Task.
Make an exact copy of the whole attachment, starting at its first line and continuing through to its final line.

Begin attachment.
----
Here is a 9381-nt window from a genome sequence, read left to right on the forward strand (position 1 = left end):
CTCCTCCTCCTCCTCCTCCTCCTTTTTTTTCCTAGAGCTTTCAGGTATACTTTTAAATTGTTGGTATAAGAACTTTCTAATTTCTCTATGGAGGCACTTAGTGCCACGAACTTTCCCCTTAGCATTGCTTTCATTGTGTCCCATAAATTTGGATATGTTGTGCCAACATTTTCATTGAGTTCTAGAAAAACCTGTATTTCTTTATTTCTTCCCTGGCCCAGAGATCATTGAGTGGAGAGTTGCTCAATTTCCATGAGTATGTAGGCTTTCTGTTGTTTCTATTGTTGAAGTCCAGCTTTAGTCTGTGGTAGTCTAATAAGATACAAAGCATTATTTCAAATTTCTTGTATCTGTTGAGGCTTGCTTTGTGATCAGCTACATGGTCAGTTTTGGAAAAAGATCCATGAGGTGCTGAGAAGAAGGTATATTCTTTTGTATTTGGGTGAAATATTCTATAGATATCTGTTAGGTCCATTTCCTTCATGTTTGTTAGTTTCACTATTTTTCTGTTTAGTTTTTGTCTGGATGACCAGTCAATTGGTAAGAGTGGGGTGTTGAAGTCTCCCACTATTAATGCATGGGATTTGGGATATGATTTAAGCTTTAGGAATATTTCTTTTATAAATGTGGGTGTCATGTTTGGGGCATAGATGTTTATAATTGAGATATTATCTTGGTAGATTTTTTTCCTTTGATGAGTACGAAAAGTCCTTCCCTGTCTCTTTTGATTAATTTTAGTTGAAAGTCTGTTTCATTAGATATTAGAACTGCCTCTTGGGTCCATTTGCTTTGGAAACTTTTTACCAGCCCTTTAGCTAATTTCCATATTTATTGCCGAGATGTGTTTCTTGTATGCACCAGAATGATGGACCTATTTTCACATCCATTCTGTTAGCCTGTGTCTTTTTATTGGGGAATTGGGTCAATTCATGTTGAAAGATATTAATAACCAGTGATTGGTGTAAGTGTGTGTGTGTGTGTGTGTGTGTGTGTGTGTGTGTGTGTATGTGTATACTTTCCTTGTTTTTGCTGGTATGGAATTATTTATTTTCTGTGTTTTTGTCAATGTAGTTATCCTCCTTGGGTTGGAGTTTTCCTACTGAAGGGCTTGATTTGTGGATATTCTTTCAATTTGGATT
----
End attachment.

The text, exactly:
Here is a 9381-nt window from a genome sequence, read left to right on the forward strand (position 1 = left end):
CTCCTCCTCCTCCTCCTCCTCCTTTTTTTTCCTAGAGCTTTCAGGTATACTTTTAAATTGTTGGTATAAGAACTTTCTAATTTCTCTATGGAGGCACTTAGTGCCACGAACTTTCCCCTTAGCATTGCTTTCATTGTGTCCCATAAATTTGGATATGTTGTGCCAACATTTTCATTGAGTTCTAGAAAAACCTGTATTTCTTTATTTCTTCCCTGGCCCAGAGATCATTGAGTGGAGAGTTGCTCAATTTCCATGAGTATGTAGGCTTTCTGTTGTTTCTATTGTTGAAGTCCAGCTTTAGTCTGTGGTAGTCTAATAAGATACAAAGCATTATTTCAAATTTCTTGTATCTGTTGAGGCTTGCTTTGTGATCAGCTACATGGTCAGTTTTGGAAAAAGATCCATGAGGTGCTGAGAAGAAGGTATATTCTTTTGTATTTGGGTGAAATATTCTATAGATATCTGTTAGGTCCATTTCCTTCATGTTTGTTAGTTTCACTATTTTTCTGTTTAGTTTTTGTCTGGATGACCAGTCAATTGGTAAGAGTGGGGTGTTGAAGTCTCCCACTATTAATGCATGGGATTTGGGATATGATTTAAGCTTTAGGAATATTTCTTTTATAAATGTGGGTGTCATGTTTGGGGCATAGATGTTTATAATTGAGATATTATCTTGGTAGATTTTTTTCCTTTGATGAGTACGAAAAGTCCTTCCCTGTCTCTTTTGATTAATTTTAGTTGAAAGTCTGTTTCATTAGATATTAGAACTGCCTCTTGGGTCCATTTGCTTTGGAAACTTTTTACCAGCCCTTTAGCTAATTTCCATATTTATTGCCGAGATGTGTTTCTTGTATGCACCAGAATGATGGACCTATTTTCACATCCATTCTGTTAGCCTGTGTCTTTTTATTGGGGAATTGGGTCAATTCATGTTGAAAGATATTAATAACCAGTGATTGGTGTAAGTGTGTGTGTGTGTGTGTGTGTGTGTGTGTGTGTGTGTGTATGTGTATACTTTCCTTGTTTTTGCTGGTATGGAATTATTTATTTTCTGTGTTTTTGTCAATGTAGTTATCCTCCTTGGGTTGGAGTTTTCCTACTGAAGGGCTTGATTTGTGGATATTCTTTCAATTTGGATT